U.S. Senator Jim Inhofe (R-Okla.) announced today that he was introducing the WALL Act, legislation that would fully fund the border wall along the southern border. His legislation is also the first bill that will fund the wall by identifying specific funding sources.
“We need to build the wall along the southern border—President Trump has called for the wall and I agree. As a former builder and developer in south Texas I know border security is national security and we need to do more to deter the growing numbers of unauthorized immigrants coming across our borders. That’s why I’ve outlined specific ways to fund the border wall by assessing penalties on illegal immigration and closing loopholes that allow unauthorized immigrants to receive federal benefits. We’re going to build the wall through new sources of funds by protecting the integrity of hardworking American citizens’ tax dollars.”
Inhofe’s legislation will fully fund the President’s $25 billion border wall while providing specific ways to pay for it:
Require a work-authorized Social Security Number (SSN) to claim refundable tax credits, like the Earned Income Tax Credit (EITC) or the Child Tax Credit:
- Currently only the child needs a SSN, not the parent benefiting from the refundable child tax credit. My bill would require the parent to have a valid work-eligible social security number.
- Before 2003, the Social Security Agency did not distinguish between work-eligible and non-work eligible SSNs. Therefore, there are individuals benefiting from the EITC they are not authorized to receive because they are non-work eligible.
Require welfare applicants (food stamps, TANF, HUD, etc) to verify citizenship:
- Currently someone only needs to “declare” citizenship and provide a SSN to receive some of these benefits.
- Inhofe’s bill requires states verify citizenship prior to granting benefits using E-verify and require a work-authorized SSN for eligibility.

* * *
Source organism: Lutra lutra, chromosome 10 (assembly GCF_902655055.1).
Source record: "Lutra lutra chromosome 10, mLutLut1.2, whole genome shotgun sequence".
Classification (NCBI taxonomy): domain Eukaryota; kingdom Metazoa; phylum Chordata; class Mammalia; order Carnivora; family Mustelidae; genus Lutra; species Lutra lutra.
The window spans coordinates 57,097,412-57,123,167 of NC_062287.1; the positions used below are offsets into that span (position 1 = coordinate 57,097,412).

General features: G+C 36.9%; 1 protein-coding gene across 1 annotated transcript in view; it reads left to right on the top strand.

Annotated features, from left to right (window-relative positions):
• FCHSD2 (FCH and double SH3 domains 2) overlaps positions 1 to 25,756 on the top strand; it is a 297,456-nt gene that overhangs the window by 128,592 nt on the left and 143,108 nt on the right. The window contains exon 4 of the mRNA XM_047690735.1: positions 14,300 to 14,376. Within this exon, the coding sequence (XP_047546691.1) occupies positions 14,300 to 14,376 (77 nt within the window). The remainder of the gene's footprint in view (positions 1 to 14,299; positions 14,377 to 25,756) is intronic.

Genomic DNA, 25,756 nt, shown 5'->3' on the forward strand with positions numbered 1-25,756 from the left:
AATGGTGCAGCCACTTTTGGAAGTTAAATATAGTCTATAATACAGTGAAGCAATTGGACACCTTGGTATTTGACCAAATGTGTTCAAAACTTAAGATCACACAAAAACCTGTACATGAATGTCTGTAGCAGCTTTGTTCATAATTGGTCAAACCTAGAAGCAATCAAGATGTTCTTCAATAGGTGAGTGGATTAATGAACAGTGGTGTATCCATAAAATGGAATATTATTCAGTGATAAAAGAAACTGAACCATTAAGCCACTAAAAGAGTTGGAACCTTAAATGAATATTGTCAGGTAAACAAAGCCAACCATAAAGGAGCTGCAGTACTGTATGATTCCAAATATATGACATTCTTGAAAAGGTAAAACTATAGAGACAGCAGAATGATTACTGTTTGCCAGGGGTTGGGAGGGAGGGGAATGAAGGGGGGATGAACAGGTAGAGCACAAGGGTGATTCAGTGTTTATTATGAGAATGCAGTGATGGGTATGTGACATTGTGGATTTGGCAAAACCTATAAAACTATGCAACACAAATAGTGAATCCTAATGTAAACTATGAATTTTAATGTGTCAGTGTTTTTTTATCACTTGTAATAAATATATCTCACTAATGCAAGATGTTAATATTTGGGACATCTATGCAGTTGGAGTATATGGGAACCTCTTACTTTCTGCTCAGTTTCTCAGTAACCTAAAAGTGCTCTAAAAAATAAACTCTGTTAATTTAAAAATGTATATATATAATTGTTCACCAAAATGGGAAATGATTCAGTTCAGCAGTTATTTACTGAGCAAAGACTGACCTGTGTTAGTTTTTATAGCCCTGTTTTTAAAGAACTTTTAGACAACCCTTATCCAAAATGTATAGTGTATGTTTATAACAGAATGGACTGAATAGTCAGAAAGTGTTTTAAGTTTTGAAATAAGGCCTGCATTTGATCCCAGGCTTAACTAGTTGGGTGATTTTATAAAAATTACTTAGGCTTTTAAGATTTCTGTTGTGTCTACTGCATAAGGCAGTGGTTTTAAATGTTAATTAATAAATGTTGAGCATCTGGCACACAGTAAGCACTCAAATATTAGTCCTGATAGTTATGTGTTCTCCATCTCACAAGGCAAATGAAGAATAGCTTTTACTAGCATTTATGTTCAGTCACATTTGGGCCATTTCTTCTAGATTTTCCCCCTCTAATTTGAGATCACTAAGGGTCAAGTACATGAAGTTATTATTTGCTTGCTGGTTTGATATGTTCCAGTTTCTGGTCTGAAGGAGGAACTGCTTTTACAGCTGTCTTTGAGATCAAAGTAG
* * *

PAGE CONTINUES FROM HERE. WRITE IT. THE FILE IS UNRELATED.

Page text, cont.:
Increasing the minimum fines on illegal border crossers.
This legislation is designed to complement the Asylum Abuse Reduction Act that Sen. Inhofe introduced in August, legislation that will address immigration loopholes to improve the integrity of the asylum process. The United States experienced a 234 percent increase in asylum applications from 2014 to 2016, generating a backlog in our immigration courts. That number is expected to increase.
The Asylum Abuse Reduction Act would:
Require migrants declare asylum at our embassies/consulates in Mexico or Canada before entering the United States:
- Currently, migrants who cross the border illegally and declare asylum are released pending credible fear screenings and other legal procedures, but rarely show up for proceedings – never completing the asylum process.
- The dramatic increase in asylum claims, as urged by smugglers, creates a huge strain on our resources, a backlog in the immigration process and most migrants don’t show up for their court date.
- The Asylum Abuse Reduction Act requires individuals seeking asylum to have their preliminary credible fear screening at an embassy or consulate outside the United States prior to being considered for admittance for asylum purposes.
Create a criminal bench warrant for immigrants that have failed to appear for immigration court:
- Currently, when illegal immigrants fail to show up for court, their information is not entered into police databases.
- With Inhofe’s bill, if migrants don’t appear for court, they will be given a bench warrant so if they are stopped for an unrelated offense, like speeding, there will be a warrant for them in the system for violating immigration law.
Create a pilot program for alternatives to detention:
- The Flores decision says that we can’t detain illegal immigrants with children or families for more than 20 days. Currently, that usually means they are released pending trial – and then fail to appear.
- Inhofe’s bill establishes a pilot program that would allow families to be released to a qualified organization, contracted with the federal government, to ensure migrants comply with immigration proceedings.
Read more about the Asylum Abuse Reduction Act here.